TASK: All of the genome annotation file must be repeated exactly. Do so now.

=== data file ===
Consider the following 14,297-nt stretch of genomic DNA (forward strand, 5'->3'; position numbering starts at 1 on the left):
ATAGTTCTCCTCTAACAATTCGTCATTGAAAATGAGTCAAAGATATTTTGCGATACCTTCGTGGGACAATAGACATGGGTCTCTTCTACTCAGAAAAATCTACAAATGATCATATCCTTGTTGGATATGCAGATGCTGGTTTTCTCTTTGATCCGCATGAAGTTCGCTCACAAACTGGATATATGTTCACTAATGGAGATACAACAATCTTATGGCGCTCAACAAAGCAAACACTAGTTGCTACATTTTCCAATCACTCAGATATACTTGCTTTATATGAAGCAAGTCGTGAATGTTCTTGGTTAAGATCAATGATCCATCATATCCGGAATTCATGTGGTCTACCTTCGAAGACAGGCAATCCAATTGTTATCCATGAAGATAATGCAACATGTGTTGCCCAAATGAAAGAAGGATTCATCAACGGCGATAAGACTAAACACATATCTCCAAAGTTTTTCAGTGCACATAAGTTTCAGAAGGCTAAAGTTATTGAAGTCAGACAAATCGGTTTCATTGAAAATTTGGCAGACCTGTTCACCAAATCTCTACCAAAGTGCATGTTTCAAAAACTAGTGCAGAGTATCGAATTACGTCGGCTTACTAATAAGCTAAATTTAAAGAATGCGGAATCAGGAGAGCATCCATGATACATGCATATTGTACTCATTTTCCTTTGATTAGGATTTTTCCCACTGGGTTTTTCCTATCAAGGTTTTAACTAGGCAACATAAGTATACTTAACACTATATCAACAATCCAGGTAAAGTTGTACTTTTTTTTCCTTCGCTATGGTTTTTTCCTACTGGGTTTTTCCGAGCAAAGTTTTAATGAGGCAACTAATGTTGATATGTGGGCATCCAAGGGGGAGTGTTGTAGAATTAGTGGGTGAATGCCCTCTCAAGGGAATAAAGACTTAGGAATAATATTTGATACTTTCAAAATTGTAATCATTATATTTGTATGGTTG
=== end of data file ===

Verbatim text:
Consider the following 14,297-nt stretch of genomic DNA (forward strand, 5'->3'; position numbering starts at 1 on the left):
ATAGTTCTCCTCTAACAATTCGTCATTGAAAATGAGTCAAAGATATTTTGCGATACCTTCGTGGGACAATAGACATGGGTCTCTTCTACTCAGAAAAATCTACAAATGATCATATCCTTGTTGGATATGCAGATGCTGGTTTTCTCTTTGATCCGCATGAAGTTCGCTCACAAACTGGATATATGTTCACTAATGGAGATACAACAATCTTATGGCGCTCAACAAAGCAAACACTAGTTGCTACATTTTCCAATCACTCAGATATACTTGCTTTATATGAAGCAAGTCGTGAATGTTCTTGGTTAAGATCAATGATCCATCATATCCGGAATTCATGTGGTCTACCTTCGAAGACAGGCAATCCAATTGTTATCCATGAAGATAATGCAACATGTGTTGCCCAAATGAAAGAAGGATTCATCAACGGCGATAAGACTAAACACATATCTCCAAAGTTTTTCAGTGCACATAAGTTTCAGAAGGCTAAAGTTATTGAAGTCAGACAAATCGGTTTCATTGAAAATTTGGCAGACCTGTTCACCAAATCTCTACCAAAGTGCATGTTTCAAAAACTAGTGCAGAGTATCGAATTACGTCGGCTTACTAATAAGCTAAATTTAAAGAATGCGGAATCAGGAGAGCATCCATGATACATGCATATTGTACTCATTTTCCTTTGATTAGGATTTTTCCCACTGGGTTTTTCCTATCAAGGTTTTAACTAGGCAACATAAGTATACTTAACACTATATCAACAATCCAGGTAAAGTTGTACTTTTTTTTCCTTCGCTATGGTTTTTTCCTACTGGGTTTTTCCGAGCAAAGTTTTAATGAGGCAACTAATGTTGATATGTGGGCATCCAAGGGGGAGTGTTGTAGAATTAGTGGGTGAATGCCCTCTCAAGGGAATAAAGACTTAGGAATAATATTTGATACTTTCAAAATTGTAATCATTATATTTGTATGGTTG